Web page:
Optimized use of Oxford Nanopore flowcells for hybrid assemblies.
Lipworth S., Pickford H., Sanderson N., Chau KK., Kavanagh J., Barker L., Vaughan A., Swann J., Andersson M., Jeffery K., Morgan M., Peto TEA., Crook DW., Stoesser N., Walker AS.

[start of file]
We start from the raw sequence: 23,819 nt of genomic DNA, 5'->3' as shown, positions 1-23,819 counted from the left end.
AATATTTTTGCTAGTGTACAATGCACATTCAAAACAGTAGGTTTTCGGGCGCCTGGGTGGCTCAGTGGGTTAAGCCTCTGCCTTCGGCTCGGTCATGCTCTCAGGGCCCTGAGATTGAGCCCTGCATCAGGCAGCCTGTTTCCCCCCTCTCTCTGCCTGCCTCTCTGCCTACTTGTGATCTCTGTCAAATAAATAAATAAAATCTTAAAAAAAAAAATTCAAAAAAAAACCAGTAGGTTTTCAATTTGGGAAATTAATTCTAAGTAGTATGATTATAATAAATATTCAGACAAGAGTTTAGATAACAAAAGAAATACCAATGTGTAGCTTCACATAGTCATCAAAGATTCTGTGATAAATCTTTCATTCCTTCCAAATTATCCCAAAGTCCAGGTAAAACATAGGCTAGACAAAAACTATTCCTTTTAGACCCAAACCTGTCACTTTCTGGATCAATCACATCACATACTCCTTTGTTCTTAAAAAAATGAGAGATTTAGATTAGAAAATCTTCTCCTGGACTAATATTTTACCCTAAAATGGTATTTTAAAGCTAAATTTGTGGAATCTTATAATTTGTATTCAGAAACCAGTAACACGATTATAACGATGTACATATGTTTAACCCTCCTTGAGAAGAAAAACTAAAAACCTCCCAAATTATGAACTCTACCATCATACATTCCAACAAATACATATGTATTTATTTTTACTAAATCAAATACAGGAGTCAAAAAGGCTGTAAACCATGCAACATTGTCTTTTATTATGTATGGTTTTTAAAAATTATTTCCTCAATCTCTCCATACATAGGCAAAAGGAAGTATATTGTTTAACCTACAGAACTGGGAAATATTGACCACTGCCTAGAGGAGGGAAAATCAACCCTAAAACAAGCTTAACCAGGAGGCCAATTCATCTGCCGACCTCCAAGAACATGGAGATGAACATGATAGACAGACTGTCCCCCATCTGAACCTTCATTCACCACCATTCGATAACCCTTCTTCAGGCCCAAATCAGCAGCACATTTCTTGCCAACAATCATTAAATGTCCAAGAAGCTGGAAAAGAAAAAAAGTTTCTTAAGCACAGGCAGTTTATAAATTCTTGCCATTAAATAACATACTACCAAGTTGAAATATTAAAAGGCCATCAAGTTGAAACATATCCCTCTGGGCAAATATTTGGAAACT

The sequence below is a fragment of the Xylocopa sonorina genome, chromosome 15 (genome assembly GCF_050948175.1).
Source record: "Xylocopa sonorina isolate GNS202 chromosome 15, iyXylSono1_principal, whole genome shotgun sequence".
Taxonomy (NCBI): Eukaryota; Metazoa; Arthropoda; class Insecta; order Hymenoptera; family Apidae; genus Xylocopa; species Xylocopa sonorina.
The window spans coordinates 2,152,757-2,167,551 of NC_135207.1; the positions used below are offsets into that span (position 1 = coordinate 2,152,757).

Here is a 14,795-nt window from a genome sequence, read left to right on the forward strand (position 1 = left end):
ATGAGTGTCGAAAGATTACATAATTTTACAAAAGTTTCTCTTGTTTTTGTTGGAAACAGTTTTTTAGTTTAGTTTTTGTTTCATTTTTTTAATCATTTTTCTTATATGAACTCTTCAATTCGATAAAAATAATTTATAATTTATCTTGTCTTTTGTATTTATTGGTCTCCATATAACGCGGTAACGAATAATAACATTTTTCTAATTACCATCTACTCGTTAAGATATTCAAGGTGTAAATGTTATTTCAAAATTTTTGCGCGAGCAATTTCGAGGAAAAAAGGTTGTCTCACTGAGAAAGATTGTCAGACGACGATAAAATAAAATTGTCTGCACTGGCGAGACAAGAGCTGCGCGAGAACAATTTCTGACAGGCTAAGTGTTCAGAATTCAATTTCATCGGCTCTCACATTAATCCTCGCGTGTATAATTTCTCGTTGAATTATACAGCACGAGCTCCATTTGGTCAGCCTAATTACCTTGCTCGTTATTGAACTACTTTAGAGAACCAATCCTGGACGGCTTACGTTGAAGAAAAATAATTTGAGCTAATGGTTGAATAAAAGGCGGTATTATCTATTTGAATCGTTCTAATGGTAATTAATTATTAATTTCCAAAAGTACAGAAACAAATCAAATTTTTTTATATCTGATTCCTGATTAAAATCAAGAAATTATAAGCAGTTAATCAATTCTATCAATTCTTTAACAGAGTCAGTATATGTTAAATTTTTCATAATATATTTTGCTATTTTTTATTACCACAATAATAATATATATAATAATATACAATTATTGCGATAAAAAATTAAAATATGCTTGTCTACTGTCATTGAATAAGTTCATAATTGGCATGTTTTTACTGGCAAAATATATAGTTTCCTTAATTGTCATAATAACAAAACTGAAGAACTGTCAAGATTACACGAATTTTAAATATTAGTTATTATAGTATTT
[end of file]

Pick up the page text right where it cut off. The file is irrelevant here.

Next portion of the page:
Hybrid assemblies are highly valuable for studies of Enterobacteriaceae due to their ability to fully resolve the structure of mobile genetic elements, such as plasmids, which are involved in the carriage of clinically important genes (e.g. those involved in antimicrobial resistance/virulence). The widespread application of this technique is currently primarily limited by cost. Recent data have suggested that non-inferior, and even superior, hybrid assemblies can be produced using a fraction of the total output from a multiplexed nanopore [Oxford Nanopore Technologies (ONT)] flowcell run. In this study we sought to determine the optimal minimal running time for flowcells when acquiring reads for hybrid assembly. We then evaluated whether the ONT wash kit might allow users to exploit shorter running times by sequencing multiple libraries per flowcell. After 24 h of sequencing, most chromosomes and plasmids had circularized and there was no benefit associated with longer running times. Quality was similar at 12 h, suggesting that shorter running times are likely to be acceptable for certain applications (e.g. plasmid genomics). The ONT wash kit was highly effective in removing DNA between libraries. Contamination between libraries did not appear to affect subsequent hybrid assemblies, even when the same barcodes were used successively on a single flowcell. Utilizing shorter run times in combination with between-library nuclease washes allows at least 36 Enterobacteriaceae isolates to be sequenced per flowcell, significantly reducing the per-isolate sequencing cost. Ultimately this will facilitate large-scale studies utilizing hybrid assembly, advancing our understanding of the genomics of key human pathogens.